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DTW24-Ignite: DT and BT explain how to revolutionize CX and refactor legacy code using GenAI

Chief architects at Deutsche Telekom (DT) and BT Group shared at DTW24-Ignite how they are putting GenAI and LLMs to work in different ways.

Dawn BushausDawn Bushaus
27 Jun 2024
DTW24-Ignite: DT and BT explain how to revolutionize CX and refactor legacy code using GenAI

DTW24-Ignite: DT and BT explain how to revolutionize CX and refactor legacy code using GenAI

Deutsche Telekom and BT are putting GenAI and large language models (LLMs) to work in conjunction with the TM Forum Open Digital Architecture (ODA), with goals of transforming interactions with customers and refactoring legacy code into microservices.

Speaking during the Global Architecture Forum (GAF) session on Tuesday at DTW24-Ignite, Shekhar Kulkarni, Chief IT Architect at Deutsche Telekom (DT), and Campbell McClean, the incoming Chief Architect at BT Group, explained how their companies are using GenAI and LLMs in different ways.

A key initiative at DT focuses on integrating LLMs with the company’s Magenta IT Reference Architecture (MIRA), which is based on ODA, to improve customer experience (CX). Indeed, DT has already launched AI-aided billing capabilities in Germany with promising results.

BT, meanwhile, is embarking on an effort to use GenAI to analyze and refactor legacy code, such as COBOL and Java, into microservices aligned with the ODA.

DT’s LLM Operating System

DT is aiming to provide highly personalized and contextual interactions with customers by combining the power of LLMs with DT’s knowledge management systems and Magenta APIs. The goal is to provide a “much more dynamic experience” for customers, according to Kulkarni.

“What that means is that we really need to look at AI, particularly GenAI, as a core of our architecture,” he said. “And this is where we started working in the last six to nine months, and we created something we call LMOS – our Large Language Model Operating System.”

While DT is integrating with OpenAI to improve its Frag Magenta customer-facing chatbot (in German, the word “frag” means “ask”), the company is also part of the Global Telecom AI Alliance, which is “fine-tuning open-source LLMs to really cater for our needs”, according to Kulkarni.

“So, from architecture point of view, we need to abstract that – it doesn’t really matter whether we use OpenAI or some other open source [LLM] or closed source, or in the future maybe our own,” he explained. “We need to have the ability to really replace and effectively use – depending on the use cases – the underlying LLM.”

Using LMOS, DT has developed an open-source AI model augmentation tool called Agents ReaCtor, or ARC, which is the orchestration engine powering the LLM agents supporting Frag Magenta. This is important because LLMs are not able to interact directly with support systems – a billing system, for example.

“Now, the LLM layer can decide based on your prompt and training that, I need to make a call for the billing API because the customer is talking about that his bill has been, let’s say 20 euros larger than that last month,” Kulkarni explains. “The LLM can have underlying capabilities integrating and getting the information from your knowledge base, knowledge management systems, and also from your APIs.”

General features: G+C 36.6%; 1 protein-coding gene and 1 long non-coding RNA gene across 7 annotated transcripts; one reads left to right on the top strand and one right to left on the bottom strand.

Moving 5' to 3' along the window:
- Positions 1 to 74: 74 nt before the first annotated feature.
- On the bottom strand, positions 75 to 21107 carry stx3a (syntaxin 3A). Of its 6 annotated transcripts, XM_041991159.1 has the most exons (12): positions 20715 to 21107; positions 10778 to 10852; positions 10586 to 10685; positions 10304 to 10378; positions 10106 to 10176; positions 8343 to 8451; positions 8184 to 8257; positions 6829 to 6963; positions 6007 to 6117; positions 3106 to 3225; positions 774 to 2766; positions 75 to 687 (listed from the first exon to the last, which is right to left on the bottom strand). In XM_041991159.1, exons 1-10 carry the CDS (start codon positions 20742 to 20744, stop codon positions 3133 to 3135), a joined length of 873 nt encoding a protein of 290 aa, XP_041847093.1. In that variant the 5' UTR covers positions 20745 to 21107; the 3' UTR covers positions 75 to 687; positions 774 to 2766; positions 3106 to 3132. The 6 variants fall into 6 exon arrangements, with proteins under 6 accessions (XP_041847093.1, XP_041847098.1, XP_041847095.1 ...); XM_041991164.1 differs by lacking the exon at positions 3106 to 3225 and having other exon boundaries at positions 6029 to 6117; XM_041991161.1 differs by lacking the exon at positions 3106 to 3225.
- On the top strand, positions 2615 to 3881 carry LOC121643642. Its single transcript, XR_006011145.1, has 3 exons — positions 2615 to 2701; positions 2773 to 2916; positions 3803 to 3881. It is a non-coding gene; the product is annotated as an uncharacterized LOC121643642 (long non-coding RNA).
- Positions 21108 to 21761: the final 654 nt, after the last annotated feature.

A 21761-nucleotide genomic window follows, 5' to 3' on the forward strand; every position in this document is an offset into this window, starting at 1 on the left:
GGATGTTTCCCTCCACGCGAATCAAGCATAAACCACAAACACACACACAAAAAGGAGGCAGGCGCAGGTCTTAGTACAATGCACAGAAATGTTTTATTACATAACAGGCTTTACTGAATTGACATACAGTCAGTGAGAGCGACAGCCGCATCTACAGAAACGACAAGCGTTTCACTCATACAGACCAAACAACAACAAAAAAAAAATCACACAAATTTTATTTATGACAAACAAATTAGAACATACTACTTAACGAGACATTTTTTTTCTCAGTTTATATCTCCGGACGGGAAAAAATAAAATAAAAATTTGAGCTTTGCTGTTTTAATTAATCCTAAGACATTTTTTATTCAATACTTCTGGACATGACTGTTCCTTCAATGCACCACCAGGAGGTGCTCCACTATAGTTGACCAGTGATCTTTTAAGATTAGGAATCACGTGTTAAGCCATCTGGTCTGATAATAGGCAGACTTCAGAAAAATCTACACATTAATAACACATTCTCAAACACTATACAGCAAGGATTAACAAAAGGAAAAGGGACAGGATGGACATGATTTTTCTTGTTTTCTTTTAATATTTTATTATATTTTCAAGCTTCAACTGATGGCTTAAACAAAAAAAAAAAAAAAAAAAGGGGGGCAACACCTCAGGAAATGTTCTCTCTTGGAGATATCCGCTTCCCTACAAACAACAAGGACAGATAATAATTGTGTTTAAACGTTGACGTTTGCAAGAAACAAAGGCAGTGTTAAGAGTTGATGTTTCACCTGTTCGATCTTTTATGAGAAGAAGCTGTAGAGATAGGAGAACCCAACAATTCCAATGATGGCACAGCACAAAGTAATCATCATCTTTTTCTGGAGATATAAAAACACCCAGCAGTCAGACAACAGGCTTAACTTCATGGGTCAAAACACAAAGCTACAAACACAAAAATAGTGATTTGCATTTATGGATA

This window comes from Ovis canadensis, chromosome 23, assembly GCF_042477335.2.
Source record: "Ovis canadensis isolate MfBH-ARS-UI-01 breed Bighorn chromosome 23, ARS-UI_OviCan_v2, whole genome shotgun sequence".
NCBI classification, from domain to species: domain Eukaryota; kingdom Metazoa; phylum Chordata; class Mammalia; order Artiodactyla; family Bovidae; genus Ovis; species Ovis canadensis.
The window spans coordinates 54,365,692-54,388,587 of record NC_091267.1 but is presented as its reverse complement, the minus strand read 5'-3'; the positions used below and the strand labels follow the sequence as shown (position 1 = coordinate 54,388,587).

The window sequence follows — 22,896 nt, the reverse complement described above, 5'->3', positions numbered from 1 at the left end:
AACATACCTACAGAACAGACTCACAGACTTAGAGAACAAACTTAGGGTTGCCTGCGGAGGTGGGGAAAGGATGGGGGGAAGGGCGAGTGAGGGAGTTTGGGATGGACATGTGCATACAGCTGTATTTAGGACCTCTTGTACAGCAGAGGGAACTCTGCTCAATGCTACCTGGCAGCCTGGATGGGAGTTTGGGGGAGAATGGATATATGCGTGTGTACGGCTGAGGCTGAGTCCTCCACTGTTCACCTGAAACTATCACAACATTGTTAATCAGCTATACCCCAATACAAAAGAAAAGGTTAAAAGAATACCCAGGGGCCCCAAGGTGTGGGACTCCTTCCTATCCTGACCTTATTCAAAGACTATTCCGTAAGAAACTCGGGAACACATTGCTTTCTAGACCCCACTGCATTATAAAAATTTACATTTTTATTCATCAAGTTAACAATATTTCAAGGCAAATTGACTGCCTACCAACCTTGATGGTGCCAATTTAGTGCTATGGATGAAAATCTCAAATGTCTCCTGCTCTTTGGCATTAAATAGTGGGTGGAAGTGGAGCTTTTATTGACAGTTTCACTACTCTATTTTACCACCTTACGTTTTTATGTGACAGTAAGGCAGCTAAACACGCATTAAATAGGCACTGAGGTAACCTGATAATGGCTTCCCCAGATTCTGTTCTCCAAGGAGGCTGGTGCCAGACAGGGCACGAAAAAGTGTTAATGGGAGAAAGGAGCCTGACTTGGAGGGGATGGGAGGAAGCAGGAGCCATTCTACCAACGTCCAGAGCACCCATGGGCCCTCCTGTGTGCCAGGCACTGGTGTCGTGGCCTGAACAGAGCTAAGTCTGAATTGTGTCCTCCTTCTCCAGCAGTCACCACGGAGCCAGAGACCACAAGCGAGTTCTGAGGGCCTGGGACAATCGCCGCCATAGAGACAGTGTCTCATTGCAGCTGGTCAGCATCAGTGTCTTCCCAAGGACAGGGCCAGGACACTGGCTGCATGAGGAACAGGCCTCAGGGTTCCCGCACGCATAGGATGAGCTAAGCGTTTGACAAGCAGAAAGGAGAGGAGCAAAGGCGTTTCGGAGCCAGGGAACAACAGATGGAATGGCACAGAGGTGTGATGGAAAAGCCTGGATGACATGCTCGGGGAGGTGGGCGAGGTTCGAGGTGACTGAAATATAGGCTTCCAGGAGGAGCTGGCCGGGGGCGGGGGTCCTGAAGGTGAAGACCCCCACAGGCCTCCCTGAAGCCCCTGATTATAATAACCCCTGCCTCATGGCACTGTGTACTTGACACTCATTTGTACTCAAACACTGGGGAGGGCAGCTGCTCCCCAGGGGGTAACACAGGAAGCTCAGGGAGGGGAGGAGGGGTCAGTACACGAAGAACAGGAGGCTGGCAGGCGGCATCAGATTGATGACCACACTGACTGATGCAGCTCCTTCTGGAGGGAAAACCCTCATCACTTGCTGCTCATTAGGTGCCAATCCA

Kulkarni sums it up: “The fundamental idea here is that from an architecture point of view, LLMs are going to be a critical part of your architecture – at least in our case – and they are going to really drive the [customer] experience.”

BT aims to refactor code

Like Deutsche Telekom, BT is also using GenAI and LLMs to improve customer experience. But McClean highlighted a different use case that the company is just starting to explore: the potential for GenAI to achieve up to 80% accuracy in generating microservices from well-structured legacy code like COBOL. (AI’s accuracy on newer Java code isn’t as good but can be improved, according to McClean.)

By using ODA as its foundation, BT aims to deliver everything as code – security, policy, deployment and API exposure – enabling engineers to focus on creative coding while leveraging AI to rewrite existing applications to be cloud native. The company is also working on establishing a single data fabric to underpin its digital platforms.

“We’re going to take large chunks of code – you can call it an application or wherever you want – and … we’re going to run it through human-assisted GenAI,” McClean said.

He explained BT has already demonstrated real-time generation of a product catalog, using GenAI, ODA and a product framework to create a CPQ (customer price quote). “We want to do this at scale and see if we can radically change the time it’s going to take us to get from today until tomorrow,” he said.

“I will say it’s a bit of a punt in the dark, but what we want to do is to use ODA as the framework against which we build everything,” McClean added. “We cannot be in the game of taking legacy, sticking it in a Kubernetes container and putting it on GCP or AWS or Azure. It doesn’t work – the numbers don’t work.”

He emphasized the need for an automated, cloud-native approach to leverage the non-functional capabilities of the hyperscalers’ platforms – for example, services like identity management, API management and observability for monitoring, which are part of the ODA reference Canvas.

“The cost of continuing human support on a hyperscaler for us doesn’t work. I’m pretty good at manipulating numbers – I can’t make those numbers work,” McClean concluded. “And even if we can automate this, the business case is still pretty tight. But we think it’s worth doing.”